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data is/are

English translation: Both are correct

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GLOSSARY ENTRY (DERIVED FROM QUESTION BELOW)
English term or phrase:data is/are
English translation:Both are correct
Entered by: xxxIanW
Options:
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11:41 Jul 2, 2003
English to English translations [Non-PRO]
English term or phrase: data is/are
I would have thought this question has been asked before, but I can\'t find it, so please forgive me if it has.

I\'ve always used the word \"data\" in the plural and presumed this was correct - \"data are\" is correct, \"data is\" is not correct (although very common).

However, recently I\'ve been getting the feeling that I\'m in the minority. So, my question is - am I right, am I being overly pedantic or is it a question of taste? I\'d be very interested in any opinions or comments.

Thanks - Ian
xxxIanW
Local time: 04:31
Both are correct
Explanation:
depending on context, IMO, and also according to Chambers 21st Century Dictionary, and I quote:
"When referring to collected information, especially in electronic form, DATA is increasingly used as a singular noun, as a unified concept is often intended. "The data is entered from the forms by a keyboarder". When the composite nature of the information is important, the plural is often used: "As more data accumulate, it may turn out that there are differences; The data were easily converted into numerical form". However, in these examples, the singular is also possible thus: "As more data accumulates...., The data was easily converted....". So I hope this helps.

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Note added at 2003-07-02 12:13:48 (GMT)
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If I can avoid it, I often do, by writing e.g. \"Data may be....\", so you need not pluralise the verb.
Selected response from:

David Moore
Local time: 04:31
Grading comment
Thanks to everyone for your contributions - I'll give the points to David, as I thought his was the best explanation. Thanks, David!
4 KudoZ points were awarded for this answer

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Summary of answers provided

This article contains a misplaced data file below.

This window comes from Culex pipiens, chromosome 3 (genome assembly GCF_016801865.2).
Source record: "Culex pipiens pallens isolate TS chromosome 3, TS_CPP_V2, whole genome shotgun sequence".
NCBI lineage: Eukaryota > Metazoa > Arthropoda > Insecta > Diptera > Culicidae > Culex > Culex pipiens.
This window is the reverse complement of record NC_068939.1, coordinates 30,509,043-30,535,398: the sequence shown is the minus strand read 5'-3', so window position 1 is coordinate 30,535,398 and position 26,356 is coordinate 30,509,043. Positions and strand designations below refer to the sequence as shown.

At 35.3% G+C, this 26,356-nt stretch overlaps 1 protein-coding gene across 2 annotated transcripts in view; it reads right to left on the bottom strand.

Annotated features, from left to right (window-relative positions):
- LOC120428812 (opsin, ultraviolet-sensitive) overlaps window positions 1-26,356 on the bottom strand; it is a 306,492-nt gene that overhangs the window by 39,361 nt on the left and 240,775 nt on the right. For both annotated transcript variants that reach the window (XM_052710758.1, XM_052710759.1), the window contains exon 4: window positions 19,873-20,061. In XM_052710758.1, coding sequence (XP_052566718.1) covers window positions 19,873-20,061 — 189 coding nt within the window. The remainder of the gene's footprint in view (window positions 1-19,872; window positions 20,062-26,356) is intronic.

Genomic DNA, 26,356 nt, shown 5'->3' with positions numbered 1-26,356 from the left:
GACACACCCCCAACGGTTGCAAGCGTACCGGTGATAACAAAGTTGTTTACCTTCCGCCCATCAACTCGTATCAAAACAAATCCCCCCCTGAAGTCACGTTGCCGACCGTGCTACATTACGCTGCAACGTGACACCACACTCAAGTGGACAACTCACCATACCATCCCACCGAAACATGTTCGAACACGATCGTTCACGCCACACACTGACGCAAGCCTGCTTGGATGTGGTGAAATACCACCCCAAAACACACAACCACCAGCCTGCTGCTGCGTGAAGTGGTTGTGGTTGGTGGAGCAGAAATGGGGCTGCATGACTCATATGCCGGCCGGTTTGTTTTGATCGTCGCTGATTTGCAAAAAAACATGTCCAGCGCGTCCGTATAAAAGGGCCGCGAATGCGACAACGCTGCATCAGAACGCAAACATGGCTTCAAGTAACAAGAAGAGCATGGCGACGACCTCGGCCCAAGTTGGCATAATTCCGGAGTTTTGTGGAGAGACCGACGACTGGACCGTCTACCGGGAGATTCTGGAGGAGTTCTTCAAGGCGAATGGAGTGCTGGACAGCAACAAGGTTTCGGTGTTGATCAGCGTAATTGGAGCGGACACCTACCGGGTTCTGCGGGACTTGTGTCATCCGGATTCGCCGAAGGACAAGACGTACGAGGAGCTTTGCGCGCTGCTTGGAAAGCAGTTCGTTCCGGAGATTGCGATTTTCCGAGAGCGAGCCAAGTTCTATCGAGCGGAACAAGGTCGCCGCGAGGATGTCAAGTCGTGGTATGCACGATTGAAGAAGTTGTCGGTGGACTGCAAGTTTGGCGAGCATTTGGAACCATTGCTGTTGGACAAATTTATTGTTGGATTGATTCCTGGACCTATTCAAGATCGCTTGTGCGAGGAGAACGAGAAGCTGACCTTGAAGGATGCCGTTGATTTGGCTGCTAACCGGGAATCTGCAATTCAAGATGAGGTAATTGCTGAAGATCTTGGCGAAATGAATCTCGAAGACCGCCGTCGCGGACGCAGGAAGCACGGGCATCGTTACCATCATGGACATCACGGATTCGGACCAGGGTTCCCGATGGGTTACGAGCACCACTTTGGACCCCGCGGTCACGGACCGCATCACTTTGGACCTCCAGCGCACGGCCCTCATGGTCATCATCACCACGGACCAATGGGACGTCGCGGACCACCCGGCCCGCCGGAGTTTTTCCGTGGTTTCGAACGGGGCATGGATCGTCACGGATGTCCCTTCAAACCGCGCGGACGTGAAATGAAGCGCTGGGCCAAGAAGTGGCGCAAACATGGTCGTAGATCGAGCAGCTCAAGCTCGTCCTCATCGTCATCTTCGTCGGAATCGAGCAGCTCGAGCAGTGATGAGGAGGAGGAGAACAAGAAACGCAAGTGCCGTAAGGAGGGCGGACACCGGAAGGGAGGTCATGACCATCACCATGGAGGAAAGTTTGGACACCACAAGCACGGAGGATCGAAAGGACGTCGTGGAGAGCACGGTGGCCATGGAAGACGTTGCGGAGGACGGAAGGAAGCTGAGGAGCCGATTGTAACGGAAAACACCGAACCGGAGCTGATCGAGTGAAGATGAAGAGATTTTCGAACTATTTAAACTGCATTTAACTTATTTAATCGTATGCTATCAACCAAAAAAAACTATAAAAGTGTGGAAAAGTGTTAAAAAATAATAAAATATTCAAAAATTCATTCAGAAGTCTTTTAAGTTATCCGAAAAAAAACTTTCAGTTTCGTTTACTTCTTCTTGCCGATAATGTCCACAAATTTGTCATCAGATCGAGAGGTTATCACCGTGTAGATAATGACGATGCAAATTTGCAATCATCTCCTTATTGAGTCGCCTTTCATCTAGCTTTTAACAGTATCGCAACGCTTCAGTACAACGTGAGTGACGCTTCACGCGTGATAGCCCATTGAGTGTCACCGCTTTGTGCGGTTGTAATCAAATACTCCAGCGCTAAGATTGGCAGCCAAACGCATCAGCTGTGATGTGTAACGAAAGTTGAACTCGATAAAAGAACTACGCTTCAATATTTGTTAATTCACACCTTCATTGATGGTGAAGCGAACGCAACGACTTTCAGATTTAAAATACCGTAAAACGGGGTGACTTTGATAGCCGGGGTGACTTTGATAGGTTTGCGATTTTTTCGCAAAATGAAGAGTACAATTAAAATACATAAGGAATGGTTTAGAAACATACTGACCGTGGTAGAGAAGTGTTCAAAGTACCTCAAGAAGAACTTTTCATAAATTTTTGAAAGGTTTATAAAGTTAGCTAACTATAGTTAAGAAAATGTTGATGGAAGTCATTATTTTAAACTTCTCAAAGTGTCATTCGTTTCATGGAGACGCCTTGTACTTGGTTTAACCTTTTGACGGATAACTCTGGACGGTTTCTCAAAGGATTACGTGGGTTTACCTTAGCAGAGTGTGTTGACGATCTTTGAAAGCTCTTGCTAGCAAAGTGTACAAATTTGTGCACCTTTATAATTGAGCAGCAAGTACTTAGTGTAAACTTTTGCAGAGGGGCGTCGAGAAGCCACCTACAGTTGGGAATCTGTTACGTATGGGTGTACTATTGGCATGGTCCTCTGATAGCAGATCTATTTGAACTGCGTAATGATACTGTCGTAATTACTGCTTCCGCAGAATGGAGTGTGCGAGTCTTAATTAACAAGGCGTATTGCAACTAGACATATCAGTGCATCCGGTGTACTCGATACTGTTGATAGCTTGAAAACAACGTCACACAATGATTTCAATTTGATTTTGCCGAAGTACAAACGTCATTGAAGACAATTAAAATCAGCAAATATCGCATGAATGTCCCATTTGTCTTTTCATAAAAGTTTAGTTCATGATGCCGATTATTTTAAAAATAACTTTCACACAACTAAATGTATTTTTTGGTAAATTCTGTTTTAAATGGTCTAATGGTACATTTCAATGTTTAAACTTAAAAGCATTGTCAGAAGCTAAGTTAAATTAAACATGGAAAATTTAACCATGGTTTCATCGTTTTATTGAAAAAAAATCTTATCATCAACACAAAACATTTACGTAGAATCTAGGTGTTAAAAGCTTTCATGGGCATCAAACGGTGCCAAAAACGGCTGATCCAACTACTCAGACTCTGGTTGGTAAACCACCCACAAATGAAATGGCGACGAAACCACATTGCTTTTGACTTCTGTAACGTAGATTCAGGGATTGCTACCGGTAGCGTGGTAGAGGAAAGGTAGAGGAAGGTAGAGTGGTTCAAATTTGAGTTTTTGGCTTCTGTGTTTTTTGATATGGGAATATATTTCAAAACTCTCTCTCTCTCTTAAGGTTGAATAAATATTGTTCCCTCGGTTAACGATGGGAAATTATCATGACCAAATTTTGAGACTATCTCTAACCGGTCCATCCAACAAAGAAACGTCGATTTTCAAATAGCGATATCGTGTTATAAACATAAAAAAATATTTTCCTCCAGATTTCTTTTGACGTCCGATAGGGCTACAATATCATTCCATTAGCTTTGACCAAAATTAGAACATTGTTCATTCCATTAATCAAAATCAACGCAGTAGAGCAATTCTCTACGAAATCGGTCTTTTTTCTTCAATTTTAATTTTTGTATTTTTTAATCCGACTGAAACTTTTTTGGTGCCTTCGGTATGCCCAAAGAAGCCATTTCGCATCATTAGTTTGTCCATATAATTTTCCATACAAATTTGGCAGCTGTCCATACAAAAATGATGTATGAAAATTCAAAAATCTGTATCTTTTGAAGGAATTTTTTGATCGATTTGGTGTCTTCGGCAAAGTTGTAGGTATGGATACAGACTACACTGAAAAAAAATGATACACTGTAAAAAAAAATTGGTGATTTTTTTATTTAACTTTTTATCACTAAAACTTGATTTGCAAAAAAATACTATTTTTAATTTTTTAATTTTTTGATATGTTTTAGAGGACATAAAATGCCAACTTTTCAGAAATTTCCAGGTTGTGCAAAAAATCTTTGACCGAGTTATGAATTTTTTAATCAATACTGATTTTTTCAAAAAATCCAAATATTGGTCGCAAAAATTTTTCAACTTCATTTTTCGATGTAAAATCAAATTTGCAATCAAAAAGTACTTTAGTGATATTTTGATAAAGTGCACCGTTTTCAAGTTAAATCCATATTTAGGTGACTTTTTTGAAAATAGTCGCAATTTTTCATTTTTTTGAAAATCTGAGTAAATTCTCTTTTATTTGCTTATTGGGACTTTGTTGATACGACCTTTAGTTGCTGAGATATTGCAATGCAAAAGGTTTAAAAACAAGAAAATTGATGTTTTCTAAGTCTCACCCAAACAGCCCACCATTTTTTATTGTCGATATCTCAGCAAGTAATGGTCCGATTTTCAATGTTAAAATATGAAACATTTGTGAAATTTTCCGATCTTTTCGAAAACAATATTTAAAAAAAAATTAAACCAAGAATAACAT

5 +7Both are correctDavid Moore
5 +5are/is
Gayle Wallimann
5 +2is
Marijke Singer
3 +4is
jerrie
4 +1data is/areCatherine Norton
5are/is
Сергей Лузан
3 +1An example...MatthewS


  

Answers


3 mins   confidence: Answerer confidence 3/5Answerer confidence 3/5 peer agreement (net): +4
is


Explanation:
I would definitely say 'data is collected'...whether it is grammatically correct or not does not come into it, for me.
This is the way I would say it!

jerrie
United Kingdom
Local time: 03:31
Native speaker of: Native in EnglishEnglish
PRO pts in pair: 773

Peer comments on this answer (and responses from the answerer)
agree  airmailrpl
4 mins

agree  Enza Longo: I always use it in the singular as well but I think Americans use the plural more commonly
5 mins

agree  Andrea Ali: According to Webster's, singular
8 mins

disagree  Arcoiris: the word "data" is a plural and should go with "are". The fact that people use it commonly does not make it correctmake it
11 mins

agree  Tina8
20 mins

agree  arcticwolf
9 hrs
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19 mins   confidence: Answerer confidence 5/5 peer agreement (net): +2
is


Explanation:
I would have put an agree to Jerrie's answer but there isn't enough space.

I found the Ask Oxford website very useful for this type of question:

http://www.askoxford.com/asktheexperts/faq/aboutgrammar/data...

Is 'data' singular or plural?
Strictly speaking, data is the plural of datum, and should be used with a plural verb (like facts). However, there has been a growing tendency to use it as an equivalent to the uncountable noun information, followed by a singular verb. This is now regarded as generally acceptable in American use, and in the context of information technology. The traditional usage is still preferable, at least in Britain, but it may soon become a lost cause.

Marijke Singer
United Kingdom
Local time: 03:31
Native speaker of: Native in EnglishEnglish, Native in SpanishSpanish
PRO pts in pair: 72

Peer comments on this answer (and responses from the answerer)
agree  Marie Scarano
10 mins

agree  Magdalena_
40 mins
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28 mins   confidence: Answerer confidence 5/5 peer agreement (net): +5
are/is


Explanation:
Ian, you are correct, but so is everyone else that uses it as a singular noun. Webster's Dictionary says:

"Latin, pl. of datum ; see datum.]
Usage Note: The word data is the plural of Latin datum, "something given," but it is not always treated as a plural noun in English. The plural usage is still common, as this headline from the New York Times attests: "Data Are Elusive on the Homeless." Sometimes scientists think of data as plural, as in These data do not support the conclusions. But more often scientists and researchers think of data as a singular mass entity like information, and most people now follow this in general usage. Sixty percent of the Usage Panel accepts the use of data with a singular verb and pronoun in the sentence Once the data is in, we can begin to analyze it. A still larger number, 77 percent, accepts the sentence We have very little data on the efficacy of such programs, where the quantifier very little, which is not used with similar plural nouns such as facts and results, implies that data here is indeed singular."